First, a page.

Neutrinos and Cables

By Sean Carroll | February 22, 2012 1:16 pm

I’m a little torn about this: the Twitter machine and other social mediums have blown up about this story at Science Express, which claims that the faster-than-light neutrino result from the OPERA collaboration has been explained as a simple glitch:

According to sources familiar with the experiment, the 60 nanoseconds discrepancy appears to come from a bad connection between a fiber optic cable that connects to the GPS receiver used to correct the timing of the neutrinos’ flight and an electronic card in a computer. After tightening the connection and then measuring the time it takes data to travel the length of the fiber, researchers found that the data arrive 60 nanoseconds earlier than assumed. Since this time is subtracted from the overall time of flight, it appears to explain the early arrival of the neutrinos. New data, however, will be needed to confirm this hypothesis.

I suppose it’s possible. But man, that would make the experimenters look really bad. And the sourcing in the article is just about as weak as it could be: “according to sources familiar with the experiment” is as far as it goes. (What is this, politics?)

So it’s my duty to pass it along, but I would tend to reserve judgment until a better-sourced account comes along. Not that there’s much chance that neutrinos are actually moving faster than light; that was always one of the less-likely explanations for the result. But this isn’t how we usually learn about experimental goofs.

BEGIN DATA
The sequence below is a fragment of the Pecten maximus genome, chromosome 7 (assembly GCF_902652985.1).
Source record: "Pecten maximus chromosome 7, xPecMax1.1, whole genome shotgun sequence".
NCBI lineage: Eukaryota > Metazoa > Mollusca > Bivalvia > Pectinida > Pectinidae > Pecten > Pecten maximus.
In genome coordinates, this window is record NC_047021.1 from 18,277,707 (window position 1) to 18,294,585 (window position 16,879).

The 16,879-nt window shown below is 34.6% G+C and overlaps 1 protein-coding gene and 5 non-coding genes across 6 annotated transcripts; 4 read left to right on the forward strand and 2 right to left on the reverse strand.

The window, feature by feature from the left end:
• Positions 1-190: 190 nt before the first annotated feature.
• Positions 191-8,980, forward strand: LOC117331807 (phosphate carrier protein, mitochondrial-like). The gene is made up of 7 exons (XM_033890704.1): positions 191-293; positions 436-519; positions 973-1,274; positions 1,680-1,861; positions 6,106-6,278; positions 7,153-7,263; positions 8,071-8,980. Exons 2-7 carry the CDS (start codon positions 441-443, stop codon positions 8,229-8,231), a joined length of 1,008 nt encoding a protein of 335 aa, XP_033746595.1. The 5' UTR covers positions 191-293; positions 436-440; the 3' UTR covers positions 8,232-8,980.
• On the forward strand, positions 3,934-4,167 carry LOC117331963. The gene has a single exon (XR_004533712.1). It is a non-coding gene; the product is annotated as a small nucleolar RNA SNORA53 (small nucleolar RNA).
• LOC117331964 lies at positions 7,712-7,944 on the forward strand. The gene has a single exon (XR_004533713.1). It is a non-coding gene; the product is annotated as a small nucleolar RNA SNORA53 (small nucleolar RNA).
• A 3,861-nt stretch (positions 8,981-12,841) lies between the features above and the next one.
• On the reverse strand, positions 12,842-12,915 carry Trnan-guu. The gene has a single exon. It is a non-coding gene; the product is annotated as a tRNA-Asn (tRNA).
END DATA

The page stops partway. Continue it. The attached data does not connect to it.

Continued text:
Update from Sid in the comments: here’s a slightly-better-sourced story.

Update again: and here is the official CERN press release. Not exactly admitting that a loose cable is at the heart of everything, or even that the result was wrong, but saying that there were problems that could potentially invalidate the result.

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Random samplings from a universe of ideas.

About Sean Carroll

Sean Carroll is a Senior Research Associate in the Department of Physics at the California Institute of Technology. His research interests include theoretical aspects of cosmology, field theory, and gravitation. His most recent book is The Particle at the End of the Universe, about the Large Hadron Collider and the search for the Higgs boson. Here are some of his favorite blog posts, home page, and email: carroll [at] cosmicvariance.com .

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